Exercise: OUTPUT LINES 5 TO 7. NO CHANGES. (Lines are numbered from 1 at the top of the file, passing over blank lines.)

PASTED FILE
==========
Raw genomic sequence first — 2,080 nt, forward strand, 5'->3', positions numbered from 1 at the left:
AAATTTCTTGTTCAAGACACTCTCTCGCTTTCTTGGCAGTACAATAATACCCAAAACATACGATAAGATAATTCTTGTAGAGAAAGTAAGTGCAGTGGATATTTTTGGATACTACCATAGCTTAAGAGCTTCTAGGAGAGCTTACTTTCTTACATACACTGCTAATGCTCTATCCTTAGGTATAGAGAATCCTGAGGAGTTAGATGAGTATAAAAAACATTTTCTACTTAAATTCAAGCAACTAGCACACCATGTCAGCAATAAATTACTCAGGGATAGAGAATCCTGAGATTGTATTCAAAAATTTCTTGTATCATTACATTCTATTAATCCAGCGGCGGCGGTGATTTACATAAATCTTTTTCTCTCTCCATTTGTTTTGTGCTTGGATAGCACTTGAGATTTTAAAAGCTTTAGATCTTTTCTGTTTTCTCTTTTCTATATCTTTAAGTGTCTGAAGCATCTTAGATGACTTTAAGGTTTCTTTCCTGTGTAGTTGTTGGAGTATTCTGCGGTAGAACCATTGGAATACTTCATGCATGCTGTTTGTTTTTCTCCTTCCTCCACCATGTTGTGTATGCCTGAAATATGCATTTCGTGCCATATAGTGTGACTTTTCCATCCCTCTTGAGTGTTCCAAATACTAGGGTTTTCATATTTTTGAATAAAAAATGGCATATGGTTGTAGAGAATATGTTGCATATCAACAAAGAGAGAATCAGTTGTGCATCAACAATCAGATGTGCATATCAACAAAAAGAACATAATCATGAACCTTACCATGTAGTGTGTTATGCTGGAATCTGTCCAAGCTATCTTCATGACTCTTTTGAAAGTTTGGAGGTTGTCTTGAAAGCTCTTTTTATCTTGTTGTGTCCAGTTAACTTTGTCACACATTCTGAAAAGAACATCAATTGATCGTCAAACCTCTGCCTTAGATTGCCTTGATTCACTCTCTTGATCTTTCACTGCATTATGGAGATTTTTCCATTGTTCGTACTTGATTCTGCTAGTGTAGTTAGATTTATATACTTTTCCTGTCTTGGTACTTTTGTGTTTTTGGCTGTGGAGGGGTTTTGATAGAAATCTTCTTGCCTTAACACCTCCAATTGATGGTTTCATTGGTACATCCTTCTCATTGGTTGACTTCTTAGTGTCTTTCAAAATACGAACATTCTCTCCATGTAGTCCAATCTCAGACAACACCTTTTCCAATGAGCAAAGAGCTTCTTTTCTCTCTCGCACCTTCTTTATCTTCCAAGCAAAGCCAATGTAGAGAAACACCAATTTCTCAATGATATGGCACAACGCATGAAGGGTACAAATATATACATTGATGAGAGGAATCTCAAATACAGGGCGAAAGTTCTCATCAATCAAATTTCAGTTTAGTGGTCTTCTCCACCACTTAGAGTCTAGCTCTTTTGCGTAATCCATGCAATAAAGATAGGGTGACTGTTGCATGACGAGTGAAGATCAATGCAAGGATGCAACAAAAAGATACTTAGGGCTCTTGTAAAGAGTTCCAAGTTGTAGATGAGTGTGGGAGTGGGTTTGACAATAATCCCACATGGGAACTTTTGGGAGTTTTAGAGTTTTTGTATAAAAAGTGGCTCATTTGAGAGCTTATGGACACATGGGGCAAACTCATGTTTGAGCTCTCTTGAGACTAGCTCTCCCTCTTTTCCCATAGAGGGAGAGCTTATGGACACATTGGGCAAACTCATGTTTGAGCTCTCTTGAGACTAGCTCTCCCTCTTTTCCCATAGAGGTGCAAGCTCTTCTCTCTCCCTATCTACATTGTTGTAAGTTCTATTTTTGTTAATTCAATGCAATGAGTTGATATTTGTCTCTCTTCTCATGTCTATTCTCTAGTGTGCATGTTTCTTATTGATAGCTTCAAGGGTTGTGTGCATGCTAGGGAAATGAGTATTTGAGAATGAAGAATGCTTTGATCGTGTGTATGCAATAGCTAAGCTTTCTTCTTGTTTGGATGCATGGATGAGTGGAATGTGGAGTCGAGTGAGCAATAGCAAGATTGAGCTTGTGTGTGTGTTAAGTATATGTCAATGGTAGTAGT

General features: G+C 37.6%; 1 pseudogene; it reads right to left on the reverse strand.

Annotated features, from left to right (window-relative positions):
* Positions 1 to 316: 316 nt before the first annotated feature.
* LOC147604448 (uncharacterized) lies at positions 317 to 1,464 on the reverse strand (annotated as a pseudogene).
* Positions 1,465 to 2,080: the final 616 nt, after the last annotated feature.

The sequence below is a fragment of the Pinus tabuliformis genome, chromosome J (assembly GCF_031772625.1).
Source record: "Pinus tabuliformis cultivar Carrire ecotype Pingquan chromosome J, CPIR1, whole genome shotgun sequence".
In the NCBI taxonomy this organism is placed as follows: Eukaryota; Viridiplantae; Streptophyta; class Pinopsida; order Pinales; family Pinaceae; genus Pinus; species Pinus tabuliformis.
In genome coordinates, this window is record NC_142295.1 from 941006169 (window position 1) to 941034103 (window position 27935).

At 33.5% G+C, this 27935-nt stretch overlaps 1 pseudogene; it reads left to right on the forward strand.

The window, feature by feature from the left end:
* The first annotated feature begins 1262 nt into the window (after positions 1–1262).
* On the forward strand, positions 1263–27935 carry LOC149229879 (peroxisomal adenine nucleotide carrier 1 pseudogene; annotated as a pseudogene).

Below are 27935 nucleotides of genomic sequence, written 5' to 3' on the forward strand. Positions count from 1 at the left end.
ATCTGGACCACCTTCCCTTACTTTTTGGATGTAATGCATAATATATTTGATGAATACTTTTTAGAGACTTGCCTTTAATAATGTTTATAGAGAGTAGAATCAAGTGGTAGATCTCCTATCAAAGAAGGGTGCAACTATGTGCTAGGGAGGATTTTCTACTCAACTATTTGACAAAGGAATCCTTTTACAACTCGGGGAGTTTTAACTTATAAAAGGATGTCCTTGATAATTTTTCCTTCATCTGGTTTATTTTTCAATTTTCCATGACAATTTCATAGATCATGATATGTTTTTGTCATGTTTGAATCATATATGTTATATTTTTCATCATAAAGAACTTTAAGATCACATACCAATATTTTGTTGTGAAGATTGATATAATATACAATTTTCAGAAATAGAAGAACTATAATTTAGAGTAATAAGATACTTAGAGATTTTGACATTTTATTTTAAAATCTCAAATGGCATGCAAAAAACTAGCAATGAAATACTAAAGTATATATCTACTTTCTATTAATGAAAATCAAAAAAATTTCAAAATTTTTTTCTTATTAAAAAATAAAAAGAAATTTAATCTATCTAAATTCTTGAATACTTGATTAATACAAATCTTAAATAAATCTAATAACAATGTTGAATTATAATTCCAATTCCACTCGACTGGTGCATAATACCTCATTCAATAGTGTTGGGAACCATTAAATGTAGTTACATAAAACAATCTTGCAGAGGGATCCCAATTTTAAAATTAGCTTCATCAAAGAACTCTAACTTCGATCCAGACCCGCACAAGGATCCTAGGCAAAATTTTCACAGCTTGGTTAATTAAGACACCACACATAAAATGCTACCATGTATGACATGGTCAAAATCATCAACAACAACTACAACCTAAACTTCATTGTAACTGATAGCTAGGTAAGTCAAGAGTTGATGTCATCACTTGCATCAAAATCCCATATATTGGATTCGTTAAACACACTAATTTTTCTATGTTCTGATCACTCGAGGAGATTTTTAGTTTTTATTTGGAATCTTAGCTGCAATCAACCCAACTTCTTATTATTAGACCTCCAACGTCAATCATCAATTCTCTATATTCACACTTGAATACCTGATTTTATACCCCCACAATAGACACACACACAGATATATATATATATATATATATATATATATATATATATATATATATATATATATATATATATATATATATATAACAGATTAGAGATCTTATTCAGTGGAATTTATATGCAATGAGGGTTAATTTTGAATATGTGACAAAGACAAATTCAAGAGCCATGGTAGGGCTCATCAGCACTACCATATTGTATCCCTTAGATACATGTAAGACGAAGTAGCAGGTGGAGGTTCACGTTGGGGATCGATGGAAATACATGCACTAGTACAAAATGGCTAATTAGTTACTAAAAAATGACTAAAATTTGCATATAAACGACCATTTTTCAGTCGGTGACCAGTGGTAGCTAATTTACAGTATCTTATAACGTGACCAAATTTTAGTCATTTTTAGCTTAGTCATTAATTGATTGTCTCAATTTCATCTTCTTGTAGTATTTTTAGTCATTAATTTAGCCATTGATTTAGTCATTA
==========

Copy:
* Positions 1 to 316: 316 nt before the first annotated feature.
* LOC147604448 (uncharacterized) lies at positions 317 to 1,464 on the reverse strand (annotated as a pseudogene).
* Positions 1,465 to 2,080: the final 616 nt, after the last annotated feature.